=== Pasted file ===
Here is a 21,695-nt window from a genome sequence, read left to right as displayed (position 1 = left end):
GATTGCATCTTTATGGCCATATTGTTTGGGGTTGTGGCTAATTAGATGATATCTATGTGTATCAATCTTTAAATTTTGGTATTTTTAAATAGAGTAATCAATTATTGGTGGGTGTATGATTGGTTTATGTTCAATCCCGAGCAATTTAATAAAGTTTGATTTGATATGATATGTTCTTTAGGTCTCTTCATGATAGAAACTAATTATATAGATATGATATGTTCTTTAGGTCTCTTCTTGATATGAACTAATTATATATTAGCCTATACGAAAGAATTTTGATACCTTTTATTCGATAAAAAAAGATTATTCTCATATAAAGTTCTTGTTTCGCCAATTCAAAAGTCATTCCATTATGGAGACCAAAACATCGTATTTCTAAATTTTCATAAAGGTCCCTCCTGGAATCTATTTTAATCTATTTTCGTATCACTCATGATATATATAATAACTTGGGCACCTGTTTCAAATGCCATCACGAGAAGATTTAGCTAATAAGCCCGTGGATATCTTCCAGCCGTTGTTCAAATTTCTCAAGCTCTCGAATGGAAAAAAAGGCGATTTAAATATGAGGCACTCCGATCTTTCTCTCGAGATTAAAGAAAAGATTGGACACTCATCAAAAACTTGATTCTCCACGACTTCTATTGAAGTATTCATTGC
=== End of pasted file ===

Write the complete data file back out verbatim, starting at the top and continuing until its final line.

Here is a 21,695-nt window from a genome sequence, read left to right as displayed (position 1 = left end):
GATTGCATCTTTATGGCCATATTGTTTGGGGTTGTGGCTAATTAGATGATATCTATGTGTATCAATCTTTAAATTTTGGTATTTTTAAATAGAGTAATCAATTATTGGTGGGTGTATGATTGGTTTATGTTCAATCCCGAGCAATTTAATAAAGTTTGATTTGATATGATATGTTCTTTAGGTCTCTTCATGATAGAAACTAATTATATAGATATGATATGTTCTTTAGGTCTCTTCTTGATATGAACTAATTATATATTAGCCTATACGAAAGAATTTTGATACCTTTTATTCGATAAAAAAAGATTATTCTCATATAAAGTTCTTGTTTCGCCAATTCAAAAGTCATTCCATTATGGAGACCAAAACATCGTATTTCTAAATTTTCATAAAGGTCCCTCCTGGAATCTATTTTAATCTATTTTCGTATCACTCATGATATATATAATAACTTGGGCACCTGTTTCAAATGCCATCACGAGAAGATTTAGCTAATAAGCCCGTGGATATCTTCCAGCCGTTGTTCAAATTTCTCAAGCTCTCGAATGGAAAAAAAGGCGATTTAAATATGAGGCACTCCGATCTTTCTCTCGAGATTAAAGAAAAGATTGGACACTCATCAAAAACTTGATTCTCCACGACTTCTATTGAAGTATTCATTGC